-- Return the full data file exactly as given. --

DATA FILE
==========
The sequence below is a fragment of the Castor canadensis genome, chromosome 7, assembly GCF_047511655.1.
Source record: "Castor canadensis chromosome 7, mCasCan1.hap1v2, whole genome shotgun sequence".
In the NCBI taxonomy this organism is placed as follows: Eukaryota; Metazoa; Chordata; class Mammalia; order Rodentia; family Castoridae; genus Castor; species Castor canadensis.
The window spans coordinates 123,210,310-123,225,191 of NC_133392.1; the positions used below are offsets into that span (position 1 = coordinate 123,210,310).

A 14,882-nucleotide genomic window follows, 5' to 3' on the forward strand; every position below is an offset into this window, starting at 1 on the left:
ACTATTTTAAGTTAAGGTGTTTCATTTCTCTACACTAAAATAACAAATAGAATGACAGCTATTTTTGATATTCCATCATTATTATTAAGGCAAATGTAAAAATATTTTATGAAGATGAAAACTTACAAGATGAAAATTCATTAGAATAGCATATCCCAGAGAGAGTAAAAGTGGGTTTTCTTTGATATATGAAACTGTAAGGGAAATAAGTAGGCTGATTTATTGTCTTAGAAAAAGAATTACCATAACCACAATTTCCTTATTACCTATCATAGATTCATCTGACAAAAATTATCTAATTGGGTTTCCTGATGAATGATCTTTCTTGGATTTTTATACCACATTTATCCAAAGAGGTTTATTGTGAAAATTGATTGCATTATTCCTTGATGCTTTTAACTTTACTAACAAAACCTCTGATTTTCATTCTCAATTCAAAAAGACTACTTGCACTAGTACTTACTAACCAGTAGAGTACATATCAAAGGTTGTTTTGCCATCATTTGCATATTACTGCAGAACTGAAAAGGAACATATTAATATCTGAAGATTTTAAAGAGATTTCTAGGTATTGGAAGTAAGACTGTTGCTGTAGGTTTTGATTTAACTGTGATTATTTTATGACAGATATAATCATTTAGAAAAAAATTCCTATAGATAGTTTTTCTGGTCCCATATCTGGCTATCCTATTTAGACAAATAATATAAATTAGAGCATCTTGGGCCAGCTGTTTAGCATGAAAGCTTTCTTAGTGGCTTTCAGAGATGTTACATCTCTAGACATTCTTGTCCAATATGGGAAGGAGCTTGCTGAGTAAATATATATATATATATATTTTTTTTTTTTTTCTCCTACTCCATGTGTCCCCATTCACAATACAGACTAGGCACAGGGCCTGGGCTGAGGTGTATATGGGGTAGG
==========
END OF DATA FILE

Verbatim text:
The sequence below is a fragment of the Castor canadensis genome, chromosome 7, assembly GCF_047511655.1.
Source record: "Castor canadensis chromosome 7, mCasCan1.hap1v2, whole genome shotgun sequence".
In the NCBI taxonomy this organism is placed as follows: Eukaryota; Metazoa; Chordata; class Mammalia; order Rodentia; family Castoridae; genus Castor; species Castor canadensis.
The window spans coordinates 123,210,310-123,225,191 of NC_133392.1; the positions used below are offsets into that span (position 1 = coordinate 123,210,310).

A 14,882-nucleotide genomic window follows, 5' to 3' on the forward strand; every position below is an offset into this window, starting at 1 on the left:
ACTATTTTAAGTTAAGGTGTTTCATTTCTCTACACTAAAATAACAAATAGAATGACAGCTATTTTTGATATTCCATCATTATTATTAAGGCAAATGTAAAAATATTTTATGAAGATGAAAACTTACAAGATGAAAATTCATTAGAATAGCATATCCCAGAGAGAGTAAAAGTGGGTTTTCTTTGATATATGAAACTGTAAGGGAAATAAGTAGGCTGATTTATTGTCTTAGAAAAAGAATTACCATAACCACAATTTCCTTATTACCTATCATAGATTCATCTGACAAAAATTATCTAATTGGGTTTCCTGATGAATGATCTTTCTTGGATTTTTATACCACATTTATCCAAAGAGGTTTATTGTGAAAATTGATTGCATTATTCCTTGATGCTTTTAACTTTACTAACAAAACCTCTGATTTTCATTCTCAATTCAAAAAGACTACTTGCACTAGTACTTACTAACCAGTAGAGTACATATCAAAGGTTGTTTTGCCATCATTTGCATATTACTGCAGAACTGAAAAGGAACATATTAATATCTGAAGATTTTAAAGAGATTTCTAGGTATTGGAAGTAAGACTGTTGCTGTAGGTTTTGATTTAACTGTGATTATTTTATGACAGATATAATCATTTAGAAAAAAATTCCTATAGATAGTTTTTCTGGTCCCATATCTGGCTATCCTATTTAGACAAATAATATAAATTAGAGCATCTTGGGCCAGCTGTTTAGCATGAAAGCTTTCTTAGTGGCTTTCAGAGATGTTACATCTCTAGACATTCTTGTCCAATATGGGAAGGAGCTTGCTGAGTAAATATATATATATATATATTTTTTTTTTTTTTCTCCTACTCCATGTGTCCCCATTCACAATACAGACTAGGCACAGGGCCTGGGCTGAGGTGTATATGGGGTAGG